Stock market crashes are rare and destructive, and an article in Barron’sreexamines the red flags leading up to 1987’s Black Monday crash, when the Dow plummeted 507.99 points, a record 22.61% in a single day.
Some possible culprits for the crash included portfolio insurance, a new type of automated trading that bought futures when stocks went up and sold them when stocks went down, and an increase in interest rates, as well as a disappointing trade-deficit report and an unfavorable tax proposal in the House at the time.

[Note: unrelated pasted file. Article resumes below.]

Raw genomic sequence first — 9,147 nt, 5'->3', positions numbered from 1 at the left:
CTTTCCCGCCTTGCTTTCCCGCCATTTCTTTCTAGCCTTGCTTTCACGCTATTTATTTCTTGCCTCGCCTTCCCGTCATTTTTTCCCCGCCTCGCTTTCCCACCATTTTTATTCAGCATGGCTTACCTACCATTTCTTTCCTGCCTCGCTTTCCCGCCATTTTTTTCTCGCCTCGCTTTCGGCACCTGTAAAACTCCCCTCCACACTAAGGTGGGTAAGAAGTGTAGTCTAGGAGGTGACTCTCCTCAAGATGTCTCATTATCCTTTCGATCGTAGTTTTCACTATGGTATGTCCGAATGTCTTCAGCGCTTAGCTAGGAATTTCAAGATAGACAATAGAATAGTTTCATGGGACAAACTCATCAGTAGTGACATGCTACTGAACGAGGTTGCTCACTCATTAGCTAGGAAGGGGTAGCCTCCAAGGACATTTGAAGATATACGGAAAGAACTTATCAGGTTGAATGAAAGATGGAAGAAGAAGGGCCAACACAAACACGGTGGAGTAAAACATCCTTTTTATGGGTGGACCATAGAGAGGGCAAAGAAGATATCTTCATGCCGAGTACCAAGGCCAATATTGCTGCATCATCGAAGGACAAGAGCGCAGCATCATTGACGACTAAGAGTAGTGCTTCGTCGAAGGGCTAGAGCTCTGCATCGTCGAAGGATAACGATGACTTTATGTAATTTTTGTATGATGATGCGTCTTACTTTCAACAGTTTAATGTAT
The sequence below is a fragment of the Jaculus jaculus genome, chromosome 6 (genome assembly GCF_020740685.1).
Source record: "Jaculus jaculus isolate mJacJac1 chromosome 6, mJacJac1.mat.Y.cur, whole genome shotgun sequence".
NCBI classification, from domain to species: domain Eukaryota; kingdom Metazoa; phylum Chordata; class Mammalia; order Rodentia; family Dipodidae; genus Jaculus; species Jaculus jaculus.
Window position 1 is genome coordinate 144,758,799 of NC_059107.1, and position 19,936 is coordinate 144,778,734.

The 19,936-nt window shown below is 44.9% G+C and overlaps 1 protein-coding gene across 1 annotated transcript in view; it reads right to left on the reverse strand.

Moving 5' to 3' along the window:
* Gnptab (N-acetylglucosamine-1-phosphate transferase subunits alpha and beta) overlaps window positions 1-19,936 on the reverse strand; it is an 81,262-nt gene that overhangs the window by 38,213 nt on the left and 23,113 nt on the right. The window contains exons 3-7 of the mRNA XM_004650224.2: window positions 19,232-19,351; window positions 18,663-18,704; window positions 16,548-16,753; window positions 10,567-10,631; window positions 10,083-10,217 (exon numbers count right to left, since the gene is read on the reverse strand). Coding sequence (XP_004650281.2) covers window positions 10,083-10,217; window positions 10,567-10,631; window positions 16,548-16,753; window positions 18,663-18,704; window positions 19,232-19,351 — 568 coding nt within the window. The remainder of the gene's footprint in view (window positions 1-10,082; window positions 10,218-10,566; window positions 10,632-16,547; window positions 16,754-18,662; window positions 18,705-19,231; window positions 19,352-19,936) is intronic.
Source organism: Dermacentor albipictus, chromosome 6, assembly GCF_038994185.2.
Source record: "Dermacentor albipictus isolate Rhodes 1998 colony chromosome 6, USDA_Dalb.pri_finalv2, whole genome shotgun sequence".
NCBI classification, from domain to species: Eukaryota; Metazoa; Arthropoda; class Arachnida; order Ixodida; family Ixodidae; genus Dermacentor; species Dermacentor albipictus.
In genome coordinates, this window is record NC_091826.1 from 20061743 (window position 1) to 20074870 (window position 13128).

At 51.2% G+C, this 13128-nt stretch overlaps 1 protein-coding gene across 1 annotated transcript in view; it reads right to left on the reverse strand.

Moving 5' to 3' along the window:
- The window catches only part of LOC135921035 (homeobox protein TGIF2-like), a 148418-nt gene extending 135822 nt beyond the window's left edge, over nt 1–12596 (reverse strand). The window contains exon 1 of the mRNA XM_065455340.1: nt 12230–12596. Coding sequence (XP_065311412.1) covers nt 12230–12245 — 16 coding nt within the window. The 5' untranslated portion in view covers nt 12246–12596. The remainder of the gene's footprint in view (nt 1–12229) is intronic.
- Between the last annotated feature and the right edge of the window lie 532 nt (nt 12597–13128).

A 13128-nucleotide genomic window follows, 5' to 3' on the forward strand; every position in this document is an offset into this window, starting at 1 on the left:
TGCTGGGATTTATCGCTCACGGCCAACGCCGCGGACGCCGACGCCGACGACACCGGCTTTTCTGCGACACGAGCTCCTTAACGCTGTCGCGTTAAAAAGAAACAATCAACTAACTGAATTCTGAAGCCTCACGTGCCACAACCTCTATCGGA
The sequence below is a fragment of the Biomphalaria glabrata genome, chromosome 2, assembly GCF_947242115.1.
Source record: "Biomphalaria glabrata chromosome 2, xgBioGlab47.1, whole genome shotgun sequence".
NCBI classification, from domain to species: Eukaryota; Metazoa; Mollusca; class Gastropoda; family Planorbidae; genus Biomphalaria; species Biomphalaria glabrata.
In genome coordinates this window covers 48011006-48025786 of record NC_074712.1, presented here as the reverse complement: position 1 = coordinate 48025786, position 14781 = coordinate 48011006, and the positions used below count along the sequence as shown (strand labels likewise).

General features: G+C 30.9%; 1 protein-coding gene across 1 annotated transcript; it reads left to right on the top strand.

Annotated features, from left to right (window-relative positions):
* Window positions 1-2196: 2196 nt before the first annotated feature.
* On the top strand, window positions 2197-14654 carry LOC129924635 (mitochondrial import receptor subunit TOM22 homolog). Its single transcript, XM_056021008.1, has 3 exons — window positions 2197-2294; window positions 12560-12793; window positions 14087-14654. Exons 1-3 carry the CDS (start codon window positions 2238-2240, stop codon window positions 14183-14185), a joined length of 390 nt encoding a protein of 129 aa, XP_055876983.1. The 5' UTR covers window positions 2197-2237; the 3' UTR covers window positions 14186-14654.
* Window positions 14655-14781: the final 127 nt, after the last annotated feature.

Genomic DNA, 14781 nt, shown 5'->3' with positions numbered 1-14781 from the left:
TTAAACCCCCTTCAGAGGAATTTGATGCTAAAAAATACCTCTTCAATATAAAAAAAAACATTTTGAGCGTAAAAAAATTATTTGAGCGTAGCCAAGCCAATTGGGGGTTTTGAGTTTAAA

Regardless of what caused it, the article continues, the result was panic. But the real mystery is that what followed the one-day crash wasn’t a recession or a depression, as opposed to the first Black Monday in 1929. After a 3-month bear market, the Dow recovered within 2 years. Though Alan Greenspan, the Fed Chair at the time, is widely credited for fostering the recovery by pledging the central bank’s “readiness to serve as a source of liquidity,” that action alone can’t account for the calm that returned relatively quickly.
Perhaps the fascination with the 1987 crash continues because it was so inexplicable, which also makes it a bit frightening. Despite any warning signs, when a crash comes, it’s usually a surprise, something worth remembering in the current climate.